HOME      •      SEARCH      •      EMAIL    •     ABOUT

Family Liliaceae / Asparagaceae
Asparagus officinalis Linn.
Lu sun

Scientific names Common names
Asparagus altilis (L.) Asch. Asparagus (Tag., Engl.)
Asparagus caspius Schult. & Schult.f. Common asparagus (Engl.)
Asparagus esculentus Salisb. Parrowgrass (Engl.)
Asparagus fiori Sennen  
Asparagus hedecarpus Andrews ex Baker  
Asparagus hortensis Mill. ex Baker  
Asparagus littoralis Steven  
Asparagus officinalis Linn.  
Asparagus oxycarpus Steven  
Asparagus paragus Gueldenst. ex Ledeb.  
Asparagus polyphyllus Steven ex Ledeb.  
Asparagus polyphyllus Steven  
Asparagus sativus Mill.  
Asparagus setiformis Krylov  
Asparagus vulgaris Gueldenst. ex Ledeb.  
Asparagus officinalis L. is an accepted name. The Plant List

Other vernacular names
AFRIKAANS: Aspersie.
ARABIC: Halgun, Kishk almaz.
BOSNIAN: Kukovina, Mekostruk, Šparoga.
CHINESE: Shi diao bai, Lu sun.
CROATIAN: Beluš, Pitome šparoge, Pitomi sparog, Šparga, Špargle, Šparoga, Šparogama, Šparugama.
CZECH: Chřest obecný, Chřest lékařský.
COUNTRY: Almindelig asparges, Asparges, Rodstok af asparges.
DUTCH: Asperge, Wortelstok van asperge.
ESTONIAN: Aspar, Harilik aspar.
FINNISH: Parsa, Ruokaparsa.
FRENCH: Asperge, Asperge alimentaire, Asperge commune, Asperge officinale.
GERMAN: Garten-Spargel, Gemüse-Spargel, Spargel, Wurzelstock vom Spargel.
GREEK: Sparaggi, Sparagi.
HEBREW: Spragus, Asparag refui.
HINDI: Shatwaar.
HUNGARIAN: Spàrga, Közönséges spárga.
ITALIAN: Asparagio, Asparago, Asparago comune.
JAPANESE: Asuparagasu, Matsubaudo, Oranda kiji kakushi.
KOREAN: A seu pa ra geo seu, Yakpijjaru.
NORWEGIAN: Asparges.
PERSIAN: Maarcube.
POLISH: Szparag lekarski.
PORTUGUESE: Aspargo, Espargo, Espargo hortense, Rebentos de espargos.
ROMANIAN: Sparanghel.
RUSSIAN: Asparagus lekarstvennyi, Sparža, Sparža aptečnaja.
SERBIAN: Betrica, Kalenac, Kolenac, Kuka, Kuke, Kukovina, Sparga, Špargla, Šparožina, Vilina metla.
SLOVAKIAN: Asparágus lekársky, Špargľa.
SLOVENIAN: Beluš, Navadni beluš, Smerečica, Špargelj, Šparglin, Vrtni beluš, Vrtni špargelj.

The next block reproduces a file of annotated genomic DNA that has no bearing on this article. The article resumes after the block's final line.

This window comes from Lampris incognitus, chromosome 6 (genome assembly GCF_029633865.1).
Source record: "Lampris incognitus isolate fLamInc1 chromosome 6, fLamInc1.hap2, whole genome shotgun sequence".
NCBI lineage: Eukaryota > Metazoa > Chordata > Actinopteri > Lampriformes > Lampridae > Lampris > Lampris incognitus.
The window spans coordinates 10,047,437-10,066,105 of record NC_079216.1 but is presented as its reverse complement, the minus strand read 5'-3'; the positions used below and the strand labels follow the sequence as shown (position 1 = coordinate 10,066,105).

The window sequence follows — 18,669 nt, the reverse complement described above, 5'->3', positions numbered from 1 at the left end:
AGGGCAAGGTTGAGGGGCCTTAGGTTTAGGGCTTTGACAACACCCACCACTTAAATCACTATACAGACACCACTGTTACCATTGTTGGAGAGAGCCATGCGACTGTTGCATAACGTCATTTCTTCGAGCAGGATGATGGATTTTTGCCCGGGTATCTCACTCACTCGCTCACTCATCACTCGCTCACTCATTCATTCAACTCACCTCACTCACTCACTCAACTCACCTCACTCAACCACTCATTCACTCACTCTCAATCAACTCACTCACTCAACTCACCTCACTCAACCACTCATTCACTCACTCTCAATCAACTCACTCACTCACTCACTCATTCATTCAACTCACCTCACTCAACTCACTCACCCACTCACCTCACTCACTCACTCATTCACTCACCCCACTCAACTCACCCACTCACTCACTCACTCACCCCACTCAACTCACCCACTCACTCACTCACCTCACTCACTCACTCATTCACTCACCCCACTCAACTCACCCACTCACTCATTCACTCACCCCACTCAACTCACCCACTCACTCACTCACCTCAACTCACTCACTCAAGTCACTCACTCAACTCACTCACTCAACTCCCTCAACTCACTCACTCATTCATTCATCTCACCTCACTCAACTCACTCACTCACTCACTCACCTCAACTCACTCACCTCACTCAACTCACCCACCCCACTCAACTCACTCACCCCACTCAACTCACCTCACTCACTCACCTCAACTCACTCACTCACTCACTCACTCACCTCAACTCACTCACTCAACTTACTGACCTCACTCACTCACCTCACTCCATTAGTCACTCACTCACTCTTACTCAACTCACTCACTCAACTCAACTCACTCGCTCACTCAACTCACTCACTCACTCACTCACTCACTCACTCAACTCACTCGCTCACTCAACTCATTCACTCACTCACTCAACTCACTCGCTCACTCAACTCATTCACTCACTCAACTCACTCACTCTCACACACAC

SPANISH: Brote de espárrago, Esparraguera, Espárrago común, Esparrago.
SWEDISH: Sparris, Vanlig sparris.
THAI: Normai farang.
TURKISH: Kuşkonmaz.
URDU: Asparagys.
VIETNAMESE: Măng tây..


Asparagus is an erect, unarmed, branched herbaceous perennial herb, growing up to 1 meter in height. Leaves (scales) are very minute, and the cladodes (branchlets) fascicled, slender terete, 0.5 to 1.5 centimeters long. Flowers are axillary, fascicled, solitary or in pairs, pedicelled, the perianth straw-yellow or greenish yellow, about 5 millimeters long. Fruit is globose, 6 to 10 millimeters in diameter, fleshy red when ripe.

- Cultivated in Manila and other large towns as an ornamental.
- Grown in Baguio and Chinese gardens for its vegetable.
- Imported tips are bleached and whitish, the Baguio grown ones, greenish.
- Native of Europe.
- Now cultivated in all temperate and subtemperate countries.

- Root yields asparagin, a greenish yellow resin, sugar, gum, albumen, chlorides, acetate and phosphate of potash, malates, etc.
- Fruit contains grape-sugar and sparagancin, a coloring matter.
- Seeds yield a fixed oil, aromatic resin, sugar, and a bitter principle--spargin.
- Amino acids and inorganic mineral contents were found much higher in the leaves than the shoots.
- An 1891 study identified methanethiol (a sulfur compound, also known as methyl mercaptan) present in the urine of some asparagus eaters, absent in others.
- Asparagusic acid and its derivatives, such as dihydroasparagusic acid, are sulfur-containing compounds found in asparagus but not in other related vegetables.

- Nutrient analysis of raw asparagus (100 g) yielded: (Proximates) water 93.22 g, energy 20 kcal, energy 85 kJ, protein 2.20 g, total lipid (fat) 0.12 g, ash 0.58 g, carbohydrate 3.88 g, total dietary fiber 2.1 g, sugars 1.88 g, sucrose 0.23 g, glucose (dextrose) 0.65 g, fructose 1.00 g; (Minerals) calcium 24 mg, iron 2.14 mg, magnesium 14 mg, phosphorus 52 mg, potassium 202 mg, sodium 2 mg. zinc p.54 mg, copper 0.189 mg, manganese 0.158, selenium 2.3 µg; (Vitamins) vitamin C 5.6 mg, thiamin 0.143 mg, riboflavin 0.141 mg, niacin 0.978 mg, pantothenic acid 0.274, vitamin B6 0.091 mg, folate 52 µg, folate DFE 52 µg. total choline 16.0 mg, betaine 0.6 mg, vitamin B12 0.00, vitamin A, RAE 38 µg, beta-carotene 449 µg, alpha carotene 0 µg, vitamin A 756 IU, lutein+zeaxanthin 710 µg, vitamin E 1.13; (Lipids) total saturated fatty acids 0.040 g, total polyunsaturated fatty acid 0.050 g, cholesterol 0, phytosterols 24 mg; (Amino Acids) tryptophan, threonine, isoleucine, leucine, lysine, methionine, cystine, phenylalanine, tyrosine, valine, arginine, histidine, alanine, aspartic acid, glutamic acid, glycine, proline, serine; (Flavonols) isorhamnet5.7 mg, kaempferol 1.4 mg, quercetin 14.0 mg; (Isoflavones) daidzein 0.03, coumestrol 0.05 mg. (19)
- Major bioactive components of Asparagus are a group of steroidal saponins. Other primary constituents are essential oils, asparagine, arginine, tyrosine, flavonoids (kaempferol, quercetin, and rutin), resin, and tannins. It contains vitamins A, B1, B2, C, E, Mg, P, Ca, Fe, and folic acid. (20)